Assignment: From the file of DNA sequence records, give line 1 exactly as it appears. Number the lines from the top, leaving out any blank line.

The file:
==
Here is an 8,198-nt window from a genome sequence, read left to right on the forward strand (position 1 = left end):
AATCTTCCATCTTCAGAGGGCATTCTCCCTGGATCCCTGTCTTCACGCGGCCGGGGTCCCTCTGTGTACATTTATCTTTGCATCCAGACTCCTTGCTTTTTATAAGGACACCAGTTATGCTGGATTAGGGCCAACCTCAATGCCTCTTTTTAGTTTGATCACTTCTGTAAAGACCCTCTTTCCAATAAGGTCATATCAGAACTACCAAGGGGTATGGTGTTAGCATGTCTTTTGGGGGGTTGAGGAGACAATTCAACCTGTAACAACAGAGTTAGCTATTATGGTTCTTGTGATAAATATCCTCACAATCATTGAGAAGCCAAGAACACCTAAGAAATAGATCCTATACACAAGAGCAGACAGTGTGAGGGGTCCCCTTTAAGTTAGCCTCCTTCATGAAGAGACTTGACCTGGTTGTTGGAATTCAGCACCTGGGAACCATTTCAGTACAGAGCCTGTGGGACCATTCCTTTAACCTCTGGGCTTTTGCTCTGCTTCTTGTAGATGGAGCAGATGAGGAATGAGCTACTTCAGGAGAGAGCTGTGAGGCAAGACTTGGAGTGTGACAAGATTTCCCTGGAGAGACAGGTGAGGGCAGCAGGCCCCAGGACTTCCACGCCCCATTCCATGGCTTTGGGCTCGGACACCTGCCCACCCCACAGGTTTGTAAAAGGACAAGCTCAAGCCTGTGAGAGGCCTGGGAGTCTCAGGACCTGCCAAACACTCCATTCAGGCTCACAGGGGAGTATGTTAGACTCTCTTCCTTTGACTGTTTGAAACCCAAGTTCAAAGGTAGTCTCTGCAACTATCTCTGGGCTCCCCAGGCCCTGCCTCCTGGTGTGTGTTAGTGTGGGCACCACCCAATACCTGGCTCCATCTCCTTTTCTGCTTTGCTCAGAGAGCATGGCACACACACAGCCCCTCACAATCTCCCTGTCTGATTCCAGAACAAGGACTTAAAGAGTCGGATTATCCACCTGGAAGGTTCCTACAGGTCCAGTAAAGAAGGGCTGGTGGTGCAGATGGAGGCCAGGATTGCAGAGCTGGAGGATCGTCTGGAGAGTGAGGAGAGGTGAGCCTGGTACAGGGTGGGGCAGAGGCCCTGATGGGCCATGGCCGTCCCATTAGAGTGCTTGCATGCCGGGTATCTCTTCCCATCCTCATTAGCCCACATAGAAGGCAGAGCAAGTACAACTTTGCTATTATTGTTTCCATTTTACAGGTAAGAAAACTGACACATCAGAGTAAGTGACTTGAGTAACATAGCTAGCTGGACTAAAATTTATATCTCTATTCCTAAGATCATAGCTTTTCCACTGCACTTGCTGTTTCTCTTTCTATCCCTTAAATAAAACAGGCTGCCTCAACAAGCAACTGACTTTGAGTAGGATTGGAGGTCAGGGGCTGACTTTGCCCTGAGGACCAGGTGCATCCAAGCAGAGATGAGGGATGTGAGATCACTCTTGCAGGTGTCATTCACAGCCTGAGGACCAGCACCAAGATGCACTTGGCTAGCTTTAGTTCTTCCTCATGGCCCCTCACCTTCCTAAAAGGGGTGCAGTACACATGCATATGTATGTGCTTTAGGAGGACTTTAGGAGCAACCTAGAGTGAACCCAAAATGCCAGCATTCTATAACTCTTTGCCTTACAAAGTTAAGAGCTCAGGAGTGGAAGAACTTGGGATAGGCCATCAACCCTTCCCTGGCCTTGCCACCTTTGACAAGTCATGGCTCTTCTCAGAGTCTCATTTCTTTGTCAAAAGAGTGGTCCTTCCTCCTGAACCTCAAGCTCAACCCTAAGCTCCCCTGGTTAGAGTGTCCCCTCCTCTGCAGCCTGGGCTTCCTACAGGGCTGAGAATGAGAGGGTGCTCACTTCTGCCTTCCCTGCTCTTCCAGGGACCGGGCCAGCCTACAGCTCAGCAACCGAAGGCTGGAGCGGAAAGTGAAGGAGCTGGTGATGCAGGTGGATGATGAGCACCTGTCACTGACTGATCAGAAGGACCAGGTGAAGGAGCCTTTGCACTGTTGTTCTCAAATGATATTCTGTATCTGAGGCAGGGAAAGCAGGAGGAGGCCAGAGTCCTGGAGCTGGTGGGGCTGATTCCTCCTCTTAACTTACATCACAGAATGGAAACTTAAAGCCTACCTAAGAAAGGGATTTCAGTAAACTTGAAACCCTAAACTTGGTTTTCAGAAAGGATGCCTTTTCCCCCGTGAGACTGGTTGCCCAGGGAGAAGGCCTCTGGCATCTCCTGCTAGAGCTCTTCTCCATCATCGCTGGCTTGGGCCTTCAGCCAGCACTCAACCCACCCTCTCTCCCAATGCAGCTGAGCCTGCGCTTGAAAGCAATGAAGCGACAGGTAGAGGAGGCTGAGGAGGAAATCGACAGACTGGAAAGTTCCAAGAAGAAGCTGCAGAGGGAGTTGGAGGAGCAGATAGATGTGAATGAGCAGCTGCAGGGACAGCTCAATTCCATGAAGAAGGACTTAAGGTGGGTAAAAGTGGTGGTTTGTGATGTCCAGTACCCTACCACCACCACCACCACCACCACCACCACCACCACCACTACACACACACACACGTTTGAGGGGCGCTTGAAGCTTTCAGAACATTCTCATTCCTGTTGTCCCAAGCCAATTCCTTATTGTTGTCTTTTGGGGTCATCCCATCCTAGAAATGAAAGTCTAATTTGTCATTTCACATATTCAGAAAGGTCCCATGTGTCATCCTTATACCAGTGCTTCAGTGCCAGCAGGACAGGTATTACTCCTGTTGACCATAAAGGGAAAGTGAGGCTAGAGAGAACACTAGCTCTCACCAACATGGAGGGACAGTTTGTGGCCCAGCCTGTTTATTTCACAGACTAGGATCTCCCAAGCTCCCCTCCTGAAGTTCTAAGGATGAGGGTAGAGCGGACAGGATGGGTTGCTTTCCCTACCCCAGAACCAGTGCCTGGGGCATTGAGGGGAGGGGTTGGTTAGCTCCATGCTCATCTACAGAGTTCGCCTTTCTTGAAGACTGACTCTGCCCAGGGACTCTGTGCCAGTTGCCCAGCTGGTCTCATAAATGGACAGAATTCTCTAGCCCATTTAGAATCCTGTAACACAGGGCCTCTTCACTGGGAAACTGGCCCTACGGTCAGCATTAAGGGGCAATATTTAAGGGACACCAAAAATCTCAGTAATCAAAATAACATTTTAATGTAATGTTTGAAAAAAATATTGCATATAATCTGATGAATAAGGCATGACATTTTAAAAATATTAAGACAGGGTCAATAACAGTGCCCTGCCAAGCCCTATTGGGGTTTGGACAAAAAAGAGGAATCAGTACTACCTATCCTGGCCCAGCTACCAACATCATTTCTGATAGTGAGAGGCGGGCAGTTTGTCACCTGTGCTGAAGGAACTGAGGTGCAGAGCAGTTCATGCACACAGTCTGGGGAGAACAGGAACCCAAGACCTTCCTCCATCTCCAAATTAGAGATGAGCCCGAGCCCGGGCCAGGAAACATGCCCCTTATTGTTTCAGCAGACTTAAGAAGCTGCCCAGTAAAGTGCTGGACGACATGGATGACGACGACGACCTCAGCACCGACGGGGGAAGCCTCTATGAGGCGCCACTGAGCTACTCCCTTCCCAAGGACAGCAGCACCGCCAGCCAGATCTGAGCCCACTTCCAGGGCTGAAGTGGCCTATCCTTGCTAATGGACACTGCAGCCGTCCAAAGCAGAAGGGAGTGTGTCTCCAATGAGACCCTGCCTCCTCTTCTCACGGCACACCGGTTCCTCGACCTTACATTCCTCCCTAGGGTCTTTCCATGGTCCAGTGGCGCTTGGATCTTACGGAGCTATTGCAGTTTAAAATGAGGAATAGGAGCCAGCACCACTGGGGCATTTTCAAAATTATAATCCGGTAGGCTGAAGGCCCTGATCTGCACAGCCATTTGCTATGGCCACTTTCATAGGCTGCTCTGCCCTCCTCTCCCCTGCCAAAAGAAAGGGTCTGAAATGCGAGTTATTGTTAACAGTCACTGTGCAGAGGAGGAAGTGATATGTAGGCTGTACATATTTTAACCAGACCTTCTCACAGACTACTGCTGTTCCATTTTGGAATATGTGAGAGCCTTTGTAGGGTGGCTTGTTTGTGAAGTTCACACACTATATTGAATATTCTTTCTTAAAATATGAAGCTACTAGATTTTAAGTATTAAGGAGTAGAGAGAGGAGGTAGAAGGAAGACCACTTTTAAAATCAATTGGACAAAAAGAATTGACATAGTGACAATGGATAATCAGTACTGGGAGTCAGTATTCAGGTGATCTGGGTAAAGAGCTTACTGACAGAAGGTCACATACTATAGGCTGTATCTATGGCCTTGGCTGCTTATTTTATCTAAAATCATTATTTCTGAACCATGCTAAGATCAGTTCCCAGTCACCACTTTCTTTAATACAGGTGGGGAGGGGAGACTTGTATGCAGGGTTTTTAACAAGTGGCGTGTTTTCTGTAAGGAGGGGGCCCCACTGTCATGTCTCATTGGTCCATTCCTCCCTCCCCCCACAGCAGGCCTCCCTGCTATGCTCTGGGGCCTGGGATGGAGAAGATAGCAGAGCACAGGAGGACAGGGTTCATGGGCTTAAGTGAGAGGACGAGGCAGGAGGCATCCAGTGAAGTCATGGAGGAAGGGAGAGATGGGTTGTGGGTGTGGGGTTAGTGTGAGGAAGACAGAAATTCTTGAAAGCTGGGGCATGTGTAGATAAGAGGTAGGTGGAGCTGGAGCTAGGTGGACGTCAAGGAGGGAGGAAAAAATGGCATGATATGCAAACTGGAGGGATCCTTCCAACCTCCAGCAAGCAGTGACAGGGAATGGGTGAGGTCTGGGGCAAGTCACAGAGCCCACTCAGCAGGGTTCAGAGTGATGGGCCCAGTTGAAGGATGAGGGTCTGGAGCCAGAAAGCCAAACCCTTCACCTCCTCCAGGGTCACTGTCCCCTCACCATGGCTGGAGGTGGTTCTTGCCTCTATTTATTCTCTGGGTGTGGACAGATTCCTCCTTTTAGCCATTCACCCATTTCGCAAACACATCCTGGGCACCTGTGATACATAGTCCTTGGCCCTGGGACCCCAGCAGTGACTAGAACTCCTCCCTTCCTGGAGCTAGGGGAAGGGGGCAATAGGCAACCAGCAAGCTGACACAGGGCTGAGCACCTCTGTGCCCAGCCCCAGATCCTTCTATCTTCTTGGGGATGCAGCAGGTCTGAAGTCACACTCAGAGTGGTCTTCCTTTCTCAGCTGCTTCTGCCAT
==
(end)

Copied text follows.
Here is an 8,198-nt window from a genome sequence, read left to right on the forward strand (position 1 = left end):